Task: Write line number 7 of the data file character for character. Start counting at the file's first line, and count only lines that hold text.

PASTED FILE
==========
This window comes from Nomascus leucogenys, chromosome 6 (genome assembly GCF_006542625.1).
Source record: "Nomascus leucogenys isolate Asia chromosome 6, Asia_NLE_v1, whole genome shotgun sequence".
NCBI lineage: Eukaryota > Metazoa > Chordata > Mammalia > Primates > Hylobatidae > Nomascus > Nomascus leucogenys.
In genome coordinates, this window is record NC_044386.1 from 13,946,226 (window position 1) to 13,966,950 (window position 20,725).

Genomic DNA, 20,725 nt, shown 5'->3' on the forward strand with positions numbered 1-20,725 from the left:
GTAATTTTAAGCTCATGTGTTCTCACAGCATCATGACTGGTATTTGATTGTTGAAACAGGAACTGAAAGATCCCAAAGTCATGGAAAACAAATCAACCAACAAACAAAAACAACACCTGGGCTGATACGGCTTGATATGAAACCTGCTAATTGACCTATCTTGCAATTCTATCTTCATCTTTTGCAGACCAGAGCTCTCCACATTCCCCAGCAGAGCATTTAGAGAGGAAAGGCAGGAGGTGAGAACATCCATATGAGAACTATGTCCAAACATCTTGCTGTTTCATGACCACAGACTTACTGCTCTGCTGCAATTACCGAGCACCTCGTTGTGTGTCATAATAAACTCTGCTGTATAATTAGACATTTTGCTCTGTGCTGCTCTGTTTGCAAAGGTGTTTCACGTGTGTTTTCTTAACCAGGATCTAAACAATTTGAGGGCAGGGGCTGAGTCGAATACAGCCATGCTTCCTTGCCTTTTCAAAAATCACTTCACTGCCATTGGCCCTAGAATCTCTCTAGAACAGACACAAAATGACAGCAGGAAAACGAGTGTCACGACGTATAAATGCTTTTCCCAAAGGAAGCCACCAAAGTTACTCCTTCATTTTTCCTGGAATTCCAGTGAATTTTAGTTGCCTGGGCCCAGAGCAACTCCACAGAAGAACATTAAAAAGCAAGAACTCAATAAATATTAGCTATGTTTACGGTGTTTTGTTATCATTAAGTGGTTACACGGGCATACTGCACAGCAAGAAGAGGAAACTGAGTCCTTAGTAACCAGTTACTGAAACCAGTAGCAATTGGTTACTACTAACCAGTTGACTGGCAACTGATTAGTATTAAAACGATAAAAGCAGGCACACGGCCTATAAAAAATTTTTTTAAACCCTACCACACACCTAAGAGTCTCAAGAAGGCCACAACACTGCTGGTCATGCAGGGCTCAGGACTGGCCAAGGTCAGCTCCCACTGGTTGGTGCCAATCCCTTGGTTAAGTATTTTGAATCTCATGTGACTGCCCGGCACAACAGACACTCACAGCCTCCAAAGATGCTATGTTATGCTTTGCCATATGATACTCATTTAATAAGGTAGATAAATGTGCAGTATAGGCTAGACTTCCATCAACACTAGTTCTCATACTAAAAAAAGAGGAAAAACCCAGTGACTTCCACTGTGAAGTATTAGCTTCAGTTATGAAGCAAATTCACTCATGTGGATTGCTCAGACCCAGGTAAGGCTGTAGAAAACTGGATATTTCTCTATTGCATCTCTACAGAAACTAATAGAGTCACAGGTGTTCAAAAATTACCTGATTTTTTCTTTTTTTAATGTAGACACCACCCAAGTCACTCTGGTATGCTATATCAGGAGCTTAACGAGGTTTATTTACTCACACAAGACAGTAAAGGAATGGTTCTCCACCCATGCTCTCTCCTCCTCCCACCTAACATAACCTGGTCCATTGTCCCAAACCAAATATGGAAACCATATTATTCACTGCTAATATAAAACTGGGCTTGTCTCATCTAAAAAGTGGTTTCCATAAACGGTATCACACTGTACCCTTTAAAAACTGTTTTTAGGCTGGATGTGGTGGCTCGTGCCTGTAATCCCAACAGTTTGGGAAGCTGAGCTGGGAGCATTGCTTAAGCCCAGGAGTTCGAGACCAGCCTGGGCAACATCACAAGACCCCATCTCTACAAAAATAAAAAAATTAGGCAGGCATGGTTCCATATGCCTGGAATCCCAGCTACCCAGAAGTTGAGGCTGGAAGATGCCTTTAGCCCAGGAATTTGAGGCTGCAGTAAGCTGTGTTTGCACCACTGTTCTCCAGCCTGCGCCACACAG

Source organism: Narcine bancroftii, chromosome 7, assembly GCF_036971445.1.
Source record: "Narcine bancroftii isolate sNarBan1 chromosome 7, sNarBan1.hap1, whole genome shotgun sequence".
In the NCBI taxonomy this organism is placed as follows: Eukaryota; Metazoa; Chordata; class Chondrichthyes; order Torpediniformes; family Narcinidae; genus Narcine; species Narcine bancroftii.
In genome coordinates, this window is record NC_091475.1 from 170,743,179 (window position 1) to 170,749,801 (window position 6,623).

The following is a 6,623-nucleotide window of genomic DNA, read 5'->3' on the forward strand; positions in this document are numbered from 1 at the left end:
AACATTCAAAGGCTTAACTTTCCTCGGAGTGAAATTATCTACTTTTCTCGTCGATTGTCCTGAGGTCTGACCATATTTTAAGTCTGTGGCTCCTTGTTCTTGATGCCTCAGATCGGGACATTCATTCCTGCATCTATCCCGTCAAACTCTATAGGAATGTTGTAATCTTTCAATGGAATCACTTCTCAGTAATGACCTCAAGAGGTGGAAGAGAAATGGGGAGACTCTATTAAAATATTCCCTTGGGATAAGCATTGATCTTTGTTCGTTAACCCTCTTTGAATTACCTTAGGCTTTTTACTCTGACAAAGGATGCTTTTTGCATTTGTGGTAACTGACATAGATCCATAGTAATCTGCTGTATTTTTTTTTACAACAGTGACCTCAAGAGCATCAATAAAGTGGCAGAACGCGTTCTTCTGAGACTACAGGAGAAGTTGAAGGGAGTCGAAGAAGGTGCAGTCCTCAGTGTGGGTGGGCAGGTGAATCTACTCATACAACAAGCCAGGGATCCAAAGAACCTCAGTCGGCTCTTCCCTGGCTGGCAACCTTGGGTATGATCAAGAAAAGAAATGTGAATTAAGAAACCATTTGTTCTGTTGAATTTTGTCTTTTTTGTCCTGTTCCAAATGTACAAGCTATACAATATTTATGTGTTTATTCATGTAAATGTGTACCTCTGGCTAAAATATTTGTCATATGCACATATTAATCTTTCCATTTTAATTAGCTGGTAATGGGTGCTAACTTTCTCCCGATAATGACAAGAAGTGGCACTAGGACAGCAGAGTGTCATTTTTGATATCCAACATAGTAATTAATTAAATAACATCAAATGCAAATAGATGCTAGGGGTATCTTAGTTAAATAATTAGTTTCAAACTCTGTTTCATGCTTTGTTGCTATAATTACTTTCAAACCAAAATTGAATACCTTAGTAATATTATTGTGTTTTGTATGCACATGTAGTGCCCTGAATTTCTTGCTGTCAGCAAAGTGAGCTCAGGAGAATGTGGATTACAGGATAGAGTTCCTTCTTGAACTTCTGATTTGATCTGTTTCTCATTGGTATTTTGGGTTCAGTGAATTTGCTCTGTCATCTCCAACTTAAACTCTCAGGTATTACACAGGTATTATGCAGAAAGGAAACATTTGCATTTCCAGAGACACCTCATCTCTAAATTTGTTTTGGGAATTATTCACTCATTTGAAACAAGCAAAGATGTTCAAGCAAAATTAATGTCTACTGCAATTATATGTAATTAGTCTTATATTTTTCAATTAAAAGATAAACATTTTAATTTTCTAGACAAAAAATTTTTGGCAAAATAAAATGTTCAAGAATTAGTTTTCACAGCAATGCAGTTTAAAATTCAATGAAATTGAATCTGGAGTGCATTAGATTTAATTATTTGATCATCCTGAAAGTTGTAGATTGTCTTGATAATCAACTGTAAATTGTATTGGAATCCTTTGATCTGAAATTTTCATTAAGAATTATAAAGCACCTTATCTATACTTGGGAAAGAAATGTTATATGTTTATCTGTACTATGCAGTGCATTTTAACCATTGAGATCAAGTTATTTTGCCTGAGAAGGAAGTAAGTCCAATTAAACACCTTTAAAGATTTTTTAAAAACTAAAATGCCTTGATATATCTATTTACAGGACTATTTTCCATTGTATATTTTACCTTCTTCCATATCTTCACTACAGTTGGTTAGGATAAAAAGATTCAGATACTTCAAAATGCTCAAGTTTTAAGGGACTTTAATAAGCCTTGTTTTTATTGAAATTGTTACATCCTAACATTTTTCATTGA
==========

Source organism: Narcine bancroftii, chromosome 7, assembly GCF_036971445.1.